Alcoholics or people with chronic liver disease shouldn't take acetaminophen...even therapeutic doses.

  Many health care providers were taught that moderate to heavy drinkers of alcohol are at risk for hepatotoxicity with therapeutic doses of four grams or less per day of acetaminophen. In fact, this claim has been coined with the term "alcohol-acetaminophen syndrome." And packages of acetaminophen sold in the US are labeled with warnings of liver failure in patients who "consume 3 or more alcoholic drinks every day."

  Chronic alcohol ingestion induces the liver's metabolism of acetaminophen...increasing its conversion to hepatotoxic metabolites. Plus glutathione, which helps neutralize the toxic metabolites, may be depleted in chronic alcoholics.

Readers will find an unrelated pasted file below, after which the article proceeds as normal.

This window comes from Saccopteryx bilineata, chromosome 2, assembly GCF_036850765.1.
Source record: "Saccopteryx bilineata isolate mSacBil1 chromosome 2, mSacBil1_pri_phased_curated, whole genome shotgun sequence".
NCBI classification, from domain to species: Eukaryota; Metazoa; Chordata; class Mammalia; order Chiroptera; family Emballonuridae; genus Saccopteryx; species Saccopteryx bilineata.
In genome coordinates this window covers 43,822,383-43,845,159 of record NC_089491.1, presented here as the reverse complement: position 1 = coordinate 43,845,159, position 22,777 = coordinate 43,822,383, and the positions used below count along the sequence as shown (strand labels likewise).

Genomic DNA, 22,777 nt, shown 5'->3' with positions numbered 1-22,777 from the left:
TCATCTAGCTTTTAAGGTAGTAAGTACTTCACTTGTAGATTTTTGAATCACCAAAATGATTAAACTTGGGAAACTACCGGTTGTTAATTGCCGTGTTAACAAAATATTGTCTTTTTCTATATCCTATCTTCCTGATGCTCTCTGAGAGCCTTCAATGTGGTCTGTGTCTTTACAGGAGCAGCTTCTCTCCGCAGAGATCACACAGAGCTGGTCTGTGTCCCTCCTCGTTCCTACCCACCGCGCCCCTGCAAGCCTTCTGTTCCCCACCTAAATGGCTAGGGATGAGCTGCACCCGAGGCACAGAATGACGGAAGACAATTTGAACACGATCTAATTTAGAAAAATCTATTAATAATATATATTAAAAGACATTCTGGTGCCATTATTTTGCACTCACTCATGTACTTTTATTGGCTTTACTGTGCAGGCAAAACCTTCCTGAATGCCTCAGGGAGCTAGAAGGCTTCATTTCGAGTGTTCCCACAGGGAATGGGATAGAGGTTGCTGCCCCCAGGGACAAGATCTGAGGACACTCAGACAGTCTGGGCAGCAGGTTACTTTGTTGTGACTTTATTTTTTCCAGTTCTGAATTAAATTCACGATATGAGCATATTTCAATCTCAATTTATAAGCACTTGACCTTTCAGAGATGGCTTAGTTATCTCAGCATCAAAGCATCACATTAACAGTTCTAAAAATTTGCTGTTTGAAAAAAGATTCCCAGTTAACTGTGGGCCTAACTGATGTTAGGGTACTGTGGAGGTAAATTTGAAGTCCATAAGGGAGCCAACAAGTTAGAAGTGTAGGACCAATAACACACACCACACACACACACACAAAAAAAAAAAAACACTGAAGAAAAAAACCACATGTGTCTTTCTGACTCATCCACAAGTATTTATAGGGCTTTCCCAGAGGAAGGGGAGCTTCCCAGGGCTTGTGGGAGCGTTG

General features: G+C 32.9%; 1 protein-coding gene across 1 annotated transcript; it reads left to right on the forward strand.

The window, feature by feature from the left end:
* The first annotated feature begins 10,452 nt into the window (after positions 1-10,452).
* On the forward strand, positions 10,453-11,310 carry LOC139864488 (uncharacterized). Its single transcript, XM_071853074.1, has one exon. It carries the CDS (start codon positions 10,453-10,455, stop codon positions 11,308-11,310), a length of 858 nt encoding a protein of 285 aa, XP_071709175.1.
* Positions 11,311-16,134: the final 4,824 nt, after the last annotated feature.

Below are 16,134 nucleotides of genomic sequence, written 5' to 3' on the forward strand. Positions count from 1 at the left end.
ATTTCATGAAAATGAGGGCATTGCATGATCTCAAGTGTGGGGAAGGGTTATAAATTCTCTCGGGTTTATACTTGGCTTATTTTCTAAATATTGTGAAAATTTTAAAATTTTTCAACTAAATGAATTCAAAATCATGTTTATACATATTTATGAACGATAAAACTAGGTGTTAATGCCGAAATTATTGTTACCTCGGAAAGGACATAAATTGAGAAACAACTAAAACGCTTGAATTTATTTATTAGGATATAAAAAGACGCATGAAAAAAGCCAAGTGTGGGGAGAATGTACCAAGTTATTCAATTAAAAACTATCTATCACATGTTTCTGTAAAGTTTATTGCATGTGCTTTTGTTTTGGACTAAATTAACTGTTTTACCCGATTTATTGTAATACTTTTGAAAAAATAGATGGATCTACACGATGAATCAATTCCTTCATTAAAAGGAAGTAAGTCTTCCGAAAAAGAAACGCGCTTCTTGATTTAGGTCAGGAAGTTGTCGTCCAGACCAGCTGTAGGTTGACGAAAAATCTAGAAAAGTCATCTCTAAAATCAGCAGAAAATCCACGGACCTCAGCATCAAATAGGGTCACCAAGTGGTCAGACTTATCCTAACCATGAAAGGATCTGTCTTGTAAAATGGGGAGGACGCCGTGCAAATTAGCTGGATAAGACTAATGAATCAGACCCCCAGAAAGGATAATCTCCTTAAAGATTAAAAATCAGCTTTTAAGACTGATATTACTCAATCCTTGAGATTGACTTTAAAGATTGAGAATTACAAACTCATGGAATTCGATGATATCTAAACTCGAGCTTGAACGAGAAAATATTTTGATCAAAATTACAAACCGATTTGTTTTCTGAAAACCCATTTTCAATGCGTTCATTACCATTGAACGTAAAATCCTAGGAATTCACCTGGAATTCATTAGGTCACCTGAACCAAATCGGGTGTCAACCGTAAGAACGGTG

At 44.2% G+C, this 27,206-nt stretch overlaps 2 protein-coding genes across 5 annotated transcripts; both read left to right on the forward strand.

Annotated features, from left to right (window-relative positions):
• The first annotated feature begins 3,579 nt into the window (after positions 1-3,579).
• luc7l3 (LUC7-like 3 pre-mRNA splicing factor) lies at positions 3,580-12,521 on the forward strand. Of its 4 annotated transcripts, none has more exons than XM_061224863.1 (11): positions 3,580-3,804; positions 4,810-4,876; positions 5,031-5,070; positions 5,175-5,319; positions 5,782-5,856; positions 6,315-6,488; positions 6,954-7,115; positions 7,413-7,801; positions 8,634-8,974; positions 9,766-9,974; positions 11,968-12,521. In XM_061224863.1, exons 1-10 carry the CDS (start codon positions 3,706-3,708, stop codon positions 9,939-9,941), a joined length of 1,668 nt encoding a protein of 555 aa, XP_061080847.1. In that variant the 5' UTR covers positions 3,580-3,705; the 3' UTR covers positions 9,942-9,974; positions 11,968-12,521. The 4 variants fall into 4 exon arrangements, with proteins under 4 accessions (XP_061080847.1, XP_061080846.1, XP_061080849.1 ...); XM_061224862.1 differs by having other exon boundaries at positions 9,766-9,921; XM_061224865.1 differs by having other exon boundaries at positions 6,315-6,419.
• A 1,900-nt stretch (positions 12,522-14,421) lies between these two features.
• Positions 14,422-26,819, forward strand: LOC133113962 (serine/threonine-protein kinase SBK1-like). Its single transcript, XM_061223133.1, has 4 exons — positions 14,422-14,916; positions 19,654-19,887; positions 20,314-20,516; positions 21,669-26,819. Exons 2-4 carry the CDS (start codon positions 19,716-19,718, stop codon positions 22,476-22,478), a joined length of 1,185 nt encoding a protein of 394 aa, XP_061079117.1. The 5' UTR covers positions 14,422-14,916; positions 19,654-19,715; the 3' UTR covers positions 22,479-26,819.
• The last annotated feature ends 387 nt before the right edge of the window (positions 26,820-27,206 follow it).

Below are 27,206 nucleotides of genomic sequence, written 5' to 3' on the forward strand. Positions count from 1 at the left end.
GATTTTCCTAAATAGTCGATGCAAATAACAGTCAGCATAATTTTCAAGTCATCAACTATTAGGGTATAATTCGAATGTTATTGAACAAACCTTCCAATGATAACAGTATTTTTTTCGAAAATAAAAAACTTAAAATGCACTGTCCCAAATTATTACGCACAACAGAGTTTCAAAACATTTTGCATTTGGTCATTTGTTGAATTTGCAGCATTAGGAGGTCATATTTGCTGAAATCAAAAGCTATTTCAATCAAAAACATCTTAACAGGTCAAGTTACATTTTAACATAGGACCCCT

But most cases of hepatotoxicity in alcohol drinkers have been due to ingestion of excessive amounts, not therapeutic doses. In fact, all prospective studies show that therapeutic doses of acetaminophen are not toxic in alcoholic patients.

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